While the executive branch has an important role to play in border management, the U.S. Congress is ultimately responsible for fixing our immigration system. Our current immigration laws are outdated; we need a legal immigration system that meets the needs of our 21st century economy. We also need updated border policies that provide flexibility and acknowledge the reality of migration today – it’s no longer single adult males from Mexico, but increasingly families from around the world.
No president can act unilaterally to change our immigration system, so Congress must change the laws.
Policymakers in Washington have presented border legislation that Congress will vote on in the coming days. What’s in the bill, and what challenges is the bill facing?
The bipartisan compromise (which has since failed to gain traction in the Senate) represents the best attempt to develop a solution that balances border security and legal immigration in several years. While it was derailed by politics, the substance of the agreement represented a smart framework to build upon – strong border enforcement plus more robust legal immigration.
This combination of “carrots and sticks” is important to appropriately manage the border. The government needs to provide enough legal pathways for prospective migrants to prevent them from feeling compelled to come to the border. It also needs to disincentivize border arrivals with policies that clearly communicate who may be admitted and who may not.
While imperfect, this negotiated agreement was a great start because it tweaked asylum standards and increased legal immigration options. The compromise would have been stronger if it included more investment in stopping migrants from leaving their homes in the first place, rather than to just turn more around at the border.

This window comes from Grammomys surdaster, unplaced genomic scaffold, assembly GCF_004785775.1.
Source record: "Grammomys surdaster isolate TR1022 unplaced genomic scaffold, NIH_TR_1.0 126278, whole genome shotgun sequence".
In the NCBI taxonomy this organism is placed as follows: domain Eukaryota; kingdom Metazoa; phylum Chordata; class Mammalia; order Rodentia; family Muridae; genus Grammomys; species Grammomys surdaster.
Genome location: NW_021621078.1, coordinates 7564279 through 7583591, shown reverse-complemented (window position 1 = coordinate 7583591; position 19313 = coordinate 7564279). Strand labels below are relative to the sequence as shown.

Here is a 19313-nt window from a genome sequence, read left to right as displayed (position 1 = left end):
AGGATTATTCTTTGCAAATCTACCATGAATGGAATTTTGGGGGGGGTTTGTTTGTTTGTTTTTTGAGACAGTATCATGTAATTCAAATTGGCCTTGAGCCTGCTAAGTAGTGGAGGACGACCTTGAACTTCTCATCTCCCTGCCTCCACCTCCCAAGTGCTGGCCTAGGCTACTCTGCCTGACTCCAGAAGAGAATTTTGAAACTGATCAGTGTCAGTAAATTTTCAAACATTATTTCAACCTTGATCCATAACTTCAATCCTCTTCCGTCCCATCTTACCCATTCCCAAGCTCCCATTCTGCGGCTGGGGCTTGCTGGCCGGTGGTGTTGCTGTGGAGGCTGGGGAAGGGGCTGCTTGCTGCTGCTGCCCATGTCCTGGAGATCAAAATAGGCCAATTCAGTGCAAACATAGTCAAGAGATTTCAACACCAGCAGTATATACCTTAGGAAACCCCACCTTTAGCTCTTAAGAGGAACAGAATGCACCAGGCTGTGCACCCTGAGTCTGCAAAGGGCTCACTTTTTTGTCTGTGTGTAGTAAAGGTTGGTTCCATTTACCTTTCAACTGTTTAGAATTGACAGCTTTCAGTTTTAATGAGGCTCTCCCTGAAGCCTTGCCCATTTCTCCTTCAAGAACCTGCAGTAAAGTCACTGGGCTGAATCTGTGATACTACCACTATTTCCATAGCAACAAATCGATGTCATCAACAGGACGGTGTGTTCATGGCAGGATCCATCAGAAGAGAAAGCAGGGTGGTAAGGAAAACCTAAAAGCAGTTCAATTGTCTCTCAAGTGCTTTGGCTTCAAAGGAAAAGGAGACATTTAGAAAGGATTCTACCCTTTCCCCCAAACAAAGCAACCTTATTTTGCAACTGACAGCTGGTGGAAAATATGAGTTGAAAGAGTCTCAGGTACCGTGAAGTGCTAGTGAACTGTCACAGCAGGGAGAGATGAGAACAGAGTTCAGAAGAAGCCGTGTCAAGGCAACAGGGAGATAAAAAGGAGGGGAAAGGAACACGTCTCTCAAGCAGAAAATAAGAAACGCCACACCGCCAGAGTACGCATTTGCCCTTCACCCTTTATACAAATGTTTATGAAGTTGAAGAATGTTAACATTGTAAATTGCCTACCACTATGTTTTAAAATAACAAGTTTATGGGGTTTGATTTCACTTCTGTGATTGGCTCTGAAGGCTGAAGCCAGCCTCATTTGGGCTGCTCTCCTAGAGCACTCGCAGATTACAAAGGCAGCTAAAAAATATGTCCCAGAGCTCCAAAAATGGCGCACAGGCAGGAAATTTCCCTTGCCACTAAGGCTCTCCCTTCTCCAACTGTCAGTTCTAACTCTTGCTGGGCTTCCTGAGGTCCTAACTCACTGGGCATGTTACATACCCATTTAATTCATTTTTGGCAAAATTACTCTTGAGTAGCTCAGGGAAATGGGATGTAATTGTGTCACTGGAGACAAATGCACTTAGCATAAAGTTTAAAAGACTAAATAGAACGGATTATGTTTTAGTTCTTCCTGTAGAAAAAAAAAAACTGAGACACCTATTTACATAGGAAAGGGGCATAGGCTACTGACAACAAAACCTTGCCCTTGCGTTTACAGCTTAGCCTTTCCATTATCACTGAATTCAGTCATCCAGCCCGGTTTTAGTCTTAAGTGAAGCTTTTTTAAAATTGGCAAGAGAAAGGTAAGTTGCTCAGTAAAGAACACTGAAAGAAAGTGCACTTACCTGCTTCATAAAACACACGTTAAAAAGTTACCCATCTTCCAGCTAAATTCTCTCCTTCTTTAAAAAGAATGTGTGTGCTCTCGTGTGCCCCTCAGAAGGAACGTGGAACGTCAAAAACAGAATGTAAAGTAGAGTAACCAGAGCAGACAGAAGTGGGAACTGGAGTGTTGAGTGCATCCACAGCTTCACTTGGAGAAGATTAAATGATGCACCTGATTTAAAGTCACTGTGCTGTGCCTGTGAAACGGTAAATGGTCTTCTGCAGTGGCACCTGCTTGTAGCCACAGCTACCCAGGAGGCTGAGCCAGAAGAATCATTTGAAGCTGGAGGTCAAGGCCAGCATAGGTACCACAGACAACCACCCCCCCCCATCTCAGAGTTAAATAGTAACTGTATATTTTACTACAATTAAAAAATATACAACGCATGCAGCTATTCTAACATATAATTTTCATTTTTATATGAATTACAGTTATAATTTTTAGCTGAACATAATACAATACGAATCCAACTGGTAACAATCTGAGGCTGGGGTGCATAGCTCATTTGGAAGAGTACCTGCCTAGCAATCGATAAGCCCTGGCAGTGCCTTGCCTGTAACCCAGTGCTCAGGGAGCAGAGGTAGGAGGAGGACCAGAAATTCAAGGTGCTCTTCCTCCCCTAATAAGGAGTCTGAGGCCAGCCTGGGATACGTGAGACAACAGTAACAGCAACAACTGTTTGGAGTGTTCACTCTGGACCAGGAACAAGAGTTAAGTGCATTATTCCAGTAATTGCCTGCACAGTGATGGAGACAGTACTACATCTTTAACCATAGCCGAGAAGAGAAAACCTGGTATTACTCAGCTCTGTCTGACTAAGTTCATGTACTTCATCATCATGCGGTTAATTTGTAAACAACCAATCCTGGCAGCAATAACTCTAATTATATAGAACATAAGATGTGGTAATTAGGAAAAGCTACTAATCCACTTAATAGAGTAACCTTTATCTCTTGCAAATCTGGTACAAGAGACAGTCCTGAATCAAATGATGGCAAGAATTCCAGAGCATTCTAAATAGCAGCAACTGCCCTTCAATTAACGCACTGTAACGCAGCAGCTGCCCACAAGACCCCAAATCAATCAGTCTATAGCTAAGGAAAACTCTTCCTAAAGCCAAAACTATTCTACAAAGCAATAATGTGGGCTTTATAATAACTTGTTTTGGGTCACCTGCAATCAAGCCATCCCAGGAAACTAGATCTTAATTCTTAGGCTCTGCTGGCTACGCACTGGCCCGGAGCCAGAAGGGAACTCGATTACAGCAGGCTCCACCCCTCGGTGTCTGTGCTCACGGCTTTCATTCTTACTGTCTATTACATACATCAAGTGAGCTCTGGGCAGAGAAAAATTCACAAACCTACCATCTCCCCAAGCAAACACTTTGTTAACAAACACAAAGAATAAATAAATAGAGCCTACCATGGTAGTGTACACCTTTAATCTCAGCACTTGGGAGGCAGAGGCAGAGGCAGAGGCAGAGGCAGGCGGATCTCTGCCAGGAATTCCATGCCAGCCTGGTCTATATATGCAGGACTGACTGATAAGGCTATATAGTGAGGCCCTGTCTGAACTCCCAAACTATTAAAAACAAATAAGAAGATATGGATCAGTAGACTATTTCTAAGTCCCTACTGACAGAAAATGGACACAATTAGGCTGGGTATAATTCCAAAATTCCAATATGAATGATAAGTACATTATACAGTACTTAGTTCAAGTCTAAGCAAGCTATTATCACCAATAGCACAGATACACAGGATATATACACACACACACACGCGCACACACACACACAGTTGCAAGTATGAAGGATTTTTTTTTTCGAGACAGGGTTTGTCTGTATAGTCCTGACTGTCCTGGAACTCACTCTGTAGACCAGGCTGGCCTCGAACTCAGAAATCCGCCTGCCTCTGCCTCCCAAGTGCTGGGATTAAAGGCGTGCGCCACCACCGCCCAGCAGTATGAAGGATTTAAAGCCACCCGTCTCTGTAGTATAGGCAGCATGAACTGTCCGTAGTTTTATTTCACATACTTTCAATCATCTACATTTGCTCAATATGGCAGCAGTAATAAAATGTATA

What would actually slow migrant arrivals at the border and address the country’s immigration challenges?
Slowing migrant arrivals at the border requires additional legal pathways, regional approaches to ensure migrants on the move have alternative resettlement locations, and long-term solutions to the root causes of migration in the hemisphere and around the world.
All around the globe, migrants are on the move. Rather than continuing to manage migration via outdated systems, receiving nations like the United States need to acknowledge the new reality. We have open jobs in the United States and willing foreign workers who lack adequate legal pathways. Whether the United States creates additional employment-based green cards or develops new self-petitioning migration options, migrants need to have ways to come to the United States without burdening the asylum system unnecessarily.
Given the global scale of migration, regional approaches to resettlement and enforcement matter more than ever. While the United States remains a top destination for migrants, other countries with robust economies also need labor. Some may also have the capacity to resettle humanitarian migrants but lack the policies needed to appropriately process them and help them integrate. Working with regional allies to develop shared goals on migration can help reduce pressure on the U.S. border.
Finally, long term solutions for the root causes of migration are imperative. Violence, corruption, lack of economic opportunity, gender-based violence, authoritarianism – these are real problems that impact the ability of ordinary people to thrive where they are. Until prospective migrants have hope that they can raise their families in freedom and opportunity, they will continue to try to move to places with better options, like the United States.